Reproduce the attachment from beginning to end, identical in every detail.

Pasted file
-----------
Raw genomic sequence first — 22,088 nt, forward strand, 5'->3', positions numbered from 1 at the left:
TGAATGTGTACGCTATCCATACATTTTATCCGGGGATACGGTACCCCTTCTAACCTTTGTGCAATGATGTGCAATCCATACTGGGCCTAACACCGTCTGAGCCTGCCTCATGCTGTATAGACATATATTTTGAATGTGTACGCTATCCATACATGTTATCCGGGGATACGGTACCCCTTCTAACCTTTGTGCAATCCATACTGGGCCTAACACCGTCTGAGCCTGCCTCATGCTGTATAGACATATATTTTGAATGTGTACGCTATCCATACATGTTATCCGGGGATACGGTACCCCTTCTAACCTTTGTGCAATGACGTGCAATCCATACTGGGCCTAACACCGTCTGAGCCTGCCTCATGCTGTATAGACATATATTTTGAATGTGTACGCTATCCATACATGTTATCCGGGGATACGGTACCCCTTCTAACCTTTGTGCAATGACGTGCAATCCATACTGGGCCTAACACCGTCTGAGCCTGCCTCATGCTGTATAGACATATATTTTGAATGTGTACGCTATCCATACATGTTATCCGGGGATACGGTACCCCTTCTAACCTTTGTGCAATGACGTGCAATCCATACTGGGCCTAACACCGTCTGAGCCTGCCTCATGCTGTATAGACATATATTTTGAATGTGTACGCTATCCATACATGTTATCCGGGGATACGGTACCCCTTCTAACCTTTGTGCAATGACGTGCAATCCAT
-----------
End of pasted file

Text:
Raw genomic sequence first — 22,088 nt, forward strand, 5'->3', positions numbered from 1 at the left:
TGAATGTGTACGCTATCCATACATTTTATCCGGGGATACGGTACCCCTTCTAACCTTTGTGCAATGATGTGCAATCCATACTGGGCCTAACACCGTCTGAGCCTGCCTCATGCTGTATAGACATATATTTTGAATGTGTACGCTATCCATACATGTTATCCGGGGATACGGTACCCCTTCTAACCTTTGTGCAATCCATACTGGGCCTAACACCGTCTGAGCCTGCCTCATGCTGTATAGACATATATTTTGAATGTGTACGCTATCCATACATGTTATCCGGGGATACGGTACCCCTTCTAACCTTTGTGCAATGACGTGCAATCCATACTGGGCCTAACACCGTCTGAGCCTGCCTCATGCTGTATAGACATATATTTTGAATGTGTACGCTATCCATACATGTTATCCGGGGATACGGTACCCCTTCTAACCTTTGTGCAATGACGTGCAATCCATACTGGGCCTAACACCGTCTGAGCCTGCCTCATGCTGTATAGACATATATTTTGAATGTGTACGCTATCCATACATGTTATCCGGGGATACGGTACCCCTTCTAACCTTTGTGCAATGACGTGCAATCCATACTGGGCCTAACACCGTCTGAGCCTGCCTCATGCTGTATAGACATATATTTTGAATGTGTACGCTATCCATACATGTTATCCGGGGATACGGTACCCCTTCTAACCTTTGTGCAATGACGTGCAATCCAT